3. Haas, G. W. (1916). Orthopaedics department, naturopathic orthopaedics. Herald of Health and Naturopath, XXI(1), 63-65.
  4. Haas, G. W. (1916). Orthopaedics department, the specific examination in orthopedic cases. Herald of Health and Naturopath, XXI(4), 269-271.
  5. Haas, G. W. (1916). Orthopaedics department, orthopedic therapeutics. Herald of Health and Naturopath, XXI(5), 347-350.
  6. Haas, G. W. (1916). Orthopaedics department, traction. Herald of Health and Naturopath, XXI(8), 529-531.
  7. Haas, G. W. (1917). Orthopaedics department, physical culture in orthopedic treatment. Herald of Health and Naturopath, XXII(1), 601-603.
  8. Haas, G. W. (1917). Orthopaedics department, physical culture in orthopedic treatment. Herald of Health and Naturopath, XXII(2), 113-116.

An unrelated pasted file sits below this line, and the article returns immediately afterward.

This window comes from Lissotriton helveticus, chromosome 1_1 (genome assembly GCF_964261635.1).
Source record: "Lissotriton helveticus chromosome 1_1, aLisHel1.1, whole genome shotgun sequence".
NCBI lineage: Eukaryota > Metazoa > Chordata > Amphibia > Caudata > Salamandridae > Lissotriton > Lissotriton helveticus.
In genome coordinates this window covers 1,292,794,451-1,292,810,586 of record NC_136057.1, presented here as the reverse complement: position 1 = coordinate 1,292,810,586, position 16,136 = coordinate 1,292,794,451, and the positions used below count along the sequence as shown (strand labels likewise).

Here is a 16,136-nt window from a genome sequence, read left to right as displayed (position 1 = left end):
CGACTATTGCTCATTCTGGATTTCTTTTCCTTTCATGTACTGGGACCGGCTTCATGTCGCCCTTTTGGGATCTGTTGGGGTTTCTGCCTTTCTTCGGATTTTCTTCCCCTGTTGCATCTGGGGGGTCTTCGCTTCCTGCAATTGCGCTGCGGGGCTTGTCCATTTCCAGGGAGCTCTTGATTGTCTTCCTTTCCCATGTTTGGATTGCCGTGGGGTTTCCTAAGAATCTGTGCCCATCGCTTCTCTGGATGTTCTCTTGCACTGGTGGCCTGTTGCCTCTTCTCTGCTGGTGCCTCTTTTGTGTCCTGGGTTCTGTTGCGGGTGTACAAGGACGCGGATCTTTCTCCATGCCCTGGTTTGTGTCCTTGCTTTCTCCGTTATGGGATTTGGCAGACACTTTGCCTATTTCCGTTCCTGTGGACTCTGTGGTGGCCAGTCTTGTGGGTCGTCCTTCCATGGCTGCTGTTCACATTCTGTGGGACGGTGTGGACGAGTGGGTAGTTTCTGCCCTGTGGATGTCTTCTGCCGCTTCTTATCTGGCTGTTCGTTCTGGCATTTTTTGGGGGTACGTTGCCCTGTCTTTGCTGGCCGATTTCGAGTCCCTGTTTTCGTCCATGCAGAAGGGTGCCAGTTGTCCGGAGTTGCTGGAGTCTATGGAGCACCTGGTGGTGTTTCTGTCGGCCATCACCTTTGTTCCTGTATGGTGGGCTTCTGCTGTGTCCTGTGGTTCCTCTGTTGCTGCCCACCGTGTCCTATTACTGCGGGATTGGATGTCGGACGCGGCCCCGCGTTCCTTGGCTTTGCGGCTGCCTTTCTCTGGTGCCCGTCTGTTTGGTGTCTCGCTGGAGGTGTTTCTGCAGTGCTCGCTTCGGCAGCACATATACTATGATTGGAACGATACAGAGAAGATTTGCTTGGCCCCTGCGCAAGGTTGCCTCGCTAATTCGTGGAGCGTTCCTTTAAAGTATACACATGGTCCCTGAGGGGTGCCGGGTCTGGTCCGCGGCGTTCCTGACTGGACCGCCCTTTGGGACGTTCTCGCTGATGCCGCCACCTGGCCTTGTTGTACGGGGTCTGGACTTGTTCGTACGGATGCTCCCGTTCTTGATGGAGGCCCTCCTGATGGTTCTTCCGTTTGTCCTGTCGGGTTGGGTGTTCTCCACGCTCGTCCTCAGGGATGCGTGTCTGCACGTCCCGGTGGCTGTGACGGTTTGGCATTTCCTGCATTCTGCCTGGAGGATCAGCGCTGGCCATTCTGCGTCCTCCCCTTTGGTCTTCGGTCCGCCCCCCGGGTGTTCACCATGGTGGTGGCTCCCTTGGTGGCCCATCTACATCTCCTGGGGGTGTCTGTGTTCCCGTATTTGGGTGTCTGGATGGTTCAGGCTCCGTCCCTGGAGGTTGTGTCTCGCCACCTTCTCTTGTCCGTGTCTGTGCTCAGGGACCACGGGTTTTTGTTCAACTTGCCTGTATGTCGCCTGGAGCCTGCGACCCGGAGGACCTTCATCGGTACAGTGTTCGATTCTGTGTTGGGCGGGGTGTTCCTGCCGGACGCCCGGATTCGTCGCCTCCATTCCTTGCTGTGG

9. Haas, G. W. (1925). Bloodless surgery. Nature’s Path, I(5), 222-225.
  10. Havard, W. F. (1916). A comparative analysis, analysis of manual and mechanical methods, Herald of Health and Naturopath, XXI(7), 479-482.
  11. Love, W. L. (1915). A plea for less surgery. The Naturopath and Herald of Health, XX(6), 353-355.
  12. Lust, B. (1905). Health incarnate, a naturopathic silhouette, XVIII, mechanotherapy. The Naturopath and Herald of Health, VI(2), 318-320.
  13. Orphic. (1926). Some drugless inconsistencies. Naturopath, XXXI(6), 281-285.
  14. Shewalter, C. A. (1916). Mechano-therapy. Herald of Health and Naturopath, XXI(1), 38-39.
  15. Wendel, P. (1945). Bloodless Surgery Technique with Treatments, self published, Brooklyn, NY.